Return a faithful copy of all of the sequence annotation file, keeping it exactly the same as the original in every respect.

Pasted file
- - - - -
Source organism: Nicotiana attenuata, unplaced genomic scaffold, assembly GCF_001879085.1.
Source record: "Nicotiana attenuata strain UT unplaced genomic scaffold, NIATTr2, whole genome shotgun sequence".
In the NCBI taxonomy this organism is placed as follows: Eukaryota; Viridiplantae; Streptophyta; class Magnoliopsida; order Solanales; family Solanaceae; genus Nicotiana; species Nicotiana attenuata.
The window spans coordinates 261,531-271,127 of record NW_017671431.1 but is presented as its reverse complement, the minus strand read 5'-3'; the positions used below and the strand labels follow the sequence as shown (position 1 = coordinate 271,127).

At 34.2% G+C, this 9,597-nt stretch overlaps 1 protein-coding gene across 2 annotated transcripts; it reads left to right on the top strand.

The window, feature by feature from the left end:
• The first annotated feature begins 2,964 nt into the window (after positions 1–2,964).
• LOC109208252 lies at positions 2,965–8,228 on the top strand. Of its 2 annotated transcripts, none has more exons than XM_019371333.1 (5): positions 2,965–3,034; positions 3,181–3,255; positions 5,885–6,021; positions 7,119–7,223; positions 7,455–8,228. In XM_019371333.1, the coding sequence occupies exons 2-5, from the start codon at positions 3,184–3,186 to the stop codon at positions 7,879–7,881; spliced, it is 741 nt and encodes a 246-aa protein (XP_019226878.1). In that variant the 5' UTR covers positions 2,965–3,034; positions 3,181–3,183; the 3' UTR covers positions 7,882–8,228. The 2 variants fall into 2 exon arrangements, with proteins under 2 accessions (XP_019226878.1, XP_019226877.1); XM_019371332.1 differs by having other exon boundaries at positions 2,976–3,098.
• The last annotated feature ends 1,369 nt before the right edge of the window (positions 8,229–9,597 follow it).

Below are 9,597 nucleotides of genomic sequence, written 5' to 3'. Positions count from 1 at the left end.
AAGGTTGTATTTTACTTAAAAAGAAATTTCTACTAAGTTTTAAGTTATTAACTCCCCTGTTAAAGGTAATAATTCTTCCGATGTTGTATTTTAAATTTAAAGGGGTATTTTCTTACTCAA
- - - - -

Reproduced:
Source organism: Nicotiana attenuata, unplaced genomic scaffold, assembly GCF_001879085.1.
Source record: "Nicotiana attenuata strain UT unplaced genomic scaffold, NIATTr2, whole genome shotgun sequence".
In the NCBI taxonomy this organism is placed as follows: Eukaryota; Viridiplantae; Streptophyta; class Magnoliopsida; order Solanales; family Solanaceae; genus Nicotiana; species Nicotiana attenuata.
The window spans coordinates 261,531-271,127 of record NW_017671431.1 but is presented as its reverse complement, the minus strand read 5'-3'; the positions used below and the strand labels follow the sequence as shown (position 1 = coordinate 271,127).

At 34.2% G+C, this 9,597-nt stretch overlaps 1 protein-coding gene across 2 annotated transcripts; it reads left to right on the top strand.

The window, feature by feature from the left end:
• The first annotated feature begins 2,964 nt into the window (after positions 1–2,964).
• LOC109208252 lies at positions 2,965–8,228 on the top strand. Of its 2 annotated transcripts, none has more exons than XM_019371333.1 (5): positions 2,965–3,034; positions 3,181–3,255; positions 5,885–6,021; positions 7,119–7,223; positions 7,455–8,228. In XM_019371333.1, the coding sequence occupies exons 2-5, from the start codon at positions 3,184–3,186 to the stop codon at positions 7,879–7,881; spliced, it is 741 nt and encodes a 246-aa protein (XP_019226878.1). In that variant the 5' UTR covers positions 2,965–3,034; positions 3,181–3,183; the 3' UTR covers positions 7,882–8,228. The 2 variants fall into 2 exon arrangements, with proteins under 2 accessions (XP_019226878.1, XP_019226877.1); XM_019371332.1 differs by having other exon boundaries at positions 2,976–3,098.
• The last annotated feature ends 1,369 nt before the right edge of the window (positions 8,229–9,597 follow it).

Below are 9,597 nucleotides of genomic sequence, written 5' to 3'. Positions count from 1 at the left end.
AAGGTTGTATTTTACTTAAAAAGAAATTTCTACTAAGTTTTAAGTTATTAACTCCCCTGTTAAAGGTAATAATTCTTCCGATGTTGTATTTTAAATTTAAAGGGGTATTTTCTTACTCAA